Skip to content

Rainbow
Apps

Rainbow
Apps

Unknown console API in JS

Are you a fan of console.log when you debug (instead of using debugger)? Or you want to make better logging for your scripts / applications?

You are in the right place! In this article, I am going to show you some console methods that you probably don't know that are going to make your logs better :)

Log with style: console.log

Okay, I'm sure you know this one. But did you know you can stylize your text. You can do this by putting %c and defining the style in the following parameter (inline css format) before the text you want to stylize.

console.log(
  "%c This is a stylized text",
  "color:red;text-decoration: underline;"
);

Stylized console log

You can put multiple different stylized text in a same log:

console.log(
  "%c This is a red text %c and a blue text",
  "color:red",
  "color:blue"
);

Log with multiple colors

You can do it with other logging function like info, debug, warn and error.


Make a quick counter: console.count

How many times when doing React you wanted to see how many times a component renders? Yep you can see it with the React Developper Tools but it's not enough quick for me :) So you can make a counter thanks to console.count:

function MyComponent() {
  console.count("Render counter");

  return <p>A simple component</p>;
}

console.count example

The label is optional, by default it will be "default".


Log error with assertion: console.assert

If you want to display an error message when a specific assertion is false you can use console.assert:

const useMyContext = () => {
  const myContextValues = useContext(MyContext);

  // You probably want to throw an error if it happens
  // It's only an example
  console.assert(
    myContextValue === undefined,
    "useMyContext has to be used below MyProvider"
  );

  return myContextValues;
};

console.assert example

If you want to know more about React context performances issues, do not hesitate to read my article.


Full description of elements: console.dir

console.dir allows you to show a better description of objects. For example when you console.log a function it will only stringify the function, but with console.dir it will show you all properties:

function myMethod() {}

console.dir(myMethod);

console.dir example


Improve readability: console.group

If you have a lot of logs, it can be difficult to keep track of all these logs. Fortunately, console.group is here for you.

function myMethod() {
  console.group("My method optional label");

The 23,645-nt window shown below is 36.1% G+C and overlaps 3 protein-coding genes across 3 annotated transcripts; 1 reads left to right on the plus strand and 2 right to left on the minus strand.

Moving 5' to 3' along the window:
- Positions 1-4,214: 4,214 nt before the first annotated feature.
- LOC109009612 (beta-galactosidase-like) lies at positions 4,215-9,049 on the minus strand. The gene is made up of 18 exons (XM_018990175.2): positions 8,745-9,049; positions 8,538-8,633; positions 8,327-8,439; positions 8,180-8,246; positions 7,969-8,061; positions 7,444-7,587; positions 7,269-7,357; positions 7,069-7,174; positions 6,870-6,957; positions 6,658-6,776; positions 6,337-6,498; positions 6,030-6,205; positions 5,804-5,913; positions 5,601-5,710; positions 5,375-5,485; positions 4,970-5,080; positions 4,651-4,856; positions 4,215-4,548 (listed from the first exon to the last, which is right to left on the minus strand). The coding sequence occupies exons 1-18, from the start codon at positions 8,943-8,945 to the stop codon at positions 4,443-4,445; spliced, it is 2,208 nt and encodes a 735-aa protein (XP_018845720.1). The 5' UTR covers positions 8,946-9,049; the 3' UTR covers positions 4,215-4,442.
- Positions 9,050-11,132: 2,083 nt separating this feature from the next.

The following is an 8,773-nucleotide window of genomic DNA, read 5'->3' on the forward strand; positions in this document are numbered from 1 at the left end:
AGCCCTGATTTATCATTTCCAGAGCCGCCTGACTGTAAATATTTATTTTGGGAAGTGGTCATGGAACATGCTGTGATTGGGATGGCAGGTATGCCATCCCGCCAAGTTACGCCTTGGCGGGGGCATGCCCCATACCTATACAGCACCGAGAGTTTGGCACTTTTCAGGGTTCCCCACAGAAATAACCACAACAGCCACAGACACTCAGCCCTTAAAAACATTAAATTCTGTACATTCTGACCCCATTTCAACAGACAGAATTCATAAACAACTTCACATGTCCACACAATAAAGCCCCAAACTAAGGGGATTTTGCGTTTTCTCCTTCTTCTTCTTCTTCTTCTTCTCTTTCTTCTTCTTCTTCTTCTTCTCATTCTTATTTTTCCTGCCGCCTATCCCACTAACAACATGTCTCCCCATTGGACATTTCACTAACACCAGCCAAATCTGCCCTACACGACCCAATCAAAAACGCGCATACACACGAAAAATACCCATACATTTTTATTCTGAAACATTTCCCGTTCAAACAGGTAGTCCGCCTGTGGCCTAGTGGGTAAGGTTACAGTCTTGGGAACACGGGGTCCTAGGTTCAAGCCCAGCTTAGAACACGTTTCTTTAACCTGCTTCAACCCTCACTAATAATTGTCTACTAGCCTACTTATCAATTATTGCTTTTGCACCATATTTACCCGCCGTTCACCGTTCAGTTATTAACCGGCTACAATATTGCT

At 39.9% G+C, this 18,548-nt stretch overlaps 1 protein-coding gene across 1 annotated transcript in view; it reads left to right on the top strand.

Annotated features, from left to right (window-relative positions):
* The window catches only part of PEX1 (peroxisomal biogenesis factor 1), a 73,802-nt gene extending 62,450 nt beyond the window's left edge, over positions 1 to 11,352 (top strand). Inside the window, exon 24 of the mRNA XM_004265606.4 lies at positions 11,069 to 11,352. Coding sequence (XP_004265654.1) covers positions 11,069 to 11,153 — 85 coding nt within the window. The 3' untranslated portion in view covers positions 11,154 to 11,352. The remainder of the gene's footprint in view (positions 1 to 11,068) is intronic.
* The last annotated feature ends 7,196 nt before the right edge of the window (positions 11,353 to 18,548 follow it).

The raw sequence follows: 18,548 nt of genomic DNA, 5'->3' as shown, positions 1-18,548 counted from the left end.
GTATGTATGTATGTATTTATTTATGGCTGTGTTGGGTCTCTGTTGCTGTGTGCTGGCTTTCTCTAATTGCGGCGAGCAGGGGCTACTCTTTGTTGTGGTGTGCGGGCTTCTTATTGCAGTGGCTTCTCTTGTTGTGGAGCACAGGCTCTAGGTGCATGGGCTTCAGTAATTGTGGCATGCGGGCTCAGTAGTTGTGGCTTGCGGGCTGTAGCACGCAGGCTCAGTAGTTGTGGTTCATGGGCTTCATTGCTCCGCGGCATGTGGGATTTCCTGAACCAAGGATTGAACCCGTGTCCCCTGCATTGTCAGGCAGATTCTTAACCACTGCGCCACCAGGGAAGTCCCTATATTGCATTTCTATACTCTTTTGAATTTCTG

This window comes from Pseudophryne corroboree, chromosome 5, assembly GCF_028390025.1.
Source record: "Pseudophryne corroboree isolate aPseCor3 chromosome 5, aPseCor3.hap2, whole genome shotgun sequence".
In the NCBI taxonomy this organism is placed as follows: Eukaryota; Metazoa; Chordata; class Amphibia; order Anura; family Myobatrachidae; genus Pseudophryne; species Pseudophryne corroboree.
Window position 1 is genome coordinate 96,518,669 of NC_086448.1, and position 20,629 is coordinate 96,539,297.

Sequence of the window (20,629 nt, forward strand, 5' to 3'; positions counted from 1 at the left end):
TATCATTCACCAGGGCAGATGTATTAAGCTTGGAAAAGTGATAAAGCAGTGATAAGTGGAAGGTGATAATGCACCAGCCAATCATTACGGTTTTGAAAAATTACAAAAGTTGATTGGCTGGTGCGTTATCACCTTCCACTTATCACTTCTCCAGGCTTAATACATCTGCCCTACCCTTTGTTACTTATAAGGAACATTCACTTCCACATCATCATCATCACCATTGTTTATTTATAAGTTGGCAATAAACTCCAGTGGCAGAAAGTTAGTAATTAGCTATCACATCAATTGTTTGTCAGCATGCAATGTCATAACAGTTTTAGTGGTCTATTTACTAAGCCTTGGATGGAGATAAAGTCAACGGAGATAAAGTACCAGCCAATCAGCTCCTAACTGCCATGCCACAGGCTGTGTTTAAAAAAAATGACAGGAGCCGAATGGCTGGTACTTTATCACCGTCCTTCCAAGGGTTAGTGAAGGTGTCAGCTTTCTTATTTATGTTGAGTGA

console.log("Log that will be group");

  console.info("With this one");

  console.error("And this one too");

  console.groupEnd("My method optional label");
}

myMethod();

console.log('Outside log');

console.group example

It's possible to nest console.group. The label is totally optional but can really help you for debugging.


Make a nice table: console.table

If you want to display data inside a table, you can do it with console.table. The first parameter is the data to display (an array or object). The second one is the columns to display (optional parameter).

console.table(
  [
    {
      name: "First algo",
      duration: "3.2s",
      other: "Hello",
    },
    {
      name: "Second algo",
      duration: "4.1s",
      other: "Guys and girls",
    },
  ],
  ["name", "duration"]
);

console.table example


Make timers: console.time

When you want to see how long a method takes to run you can use performance.now() otherwise even easier console.time(), console.timeEnd() and console.timeLog():

function myMethod() {
  console.time("A label");

  // Do some process

  // If you want to log the time during the process
  console.timeLog("A label");

  // Other process

  // Will print how long the method takes to run
  console.timeEnd("A label");
}

myMethod();

console.time example

The label is optional, it will have the "default" label. You cannot start a timer with the same label than already running one.


Display stacktrace: console.trace

If you want to know where is called your function then console.trace is your friend and will display the stack trace:

function children() {
console.trace('Optional message');
}
function parent() {
 children();
}

parent();

console.trace example

01-12-2022

Rainbow Apps

Get it on Google Play

© Copyright 2022 Rainbow Apps. All rights reserved.

Rainbow Apps

© Copyright 2022 Rainbow Apps.
All rights reserved.

Get Numbersion app

Get it on Google Play

Follow me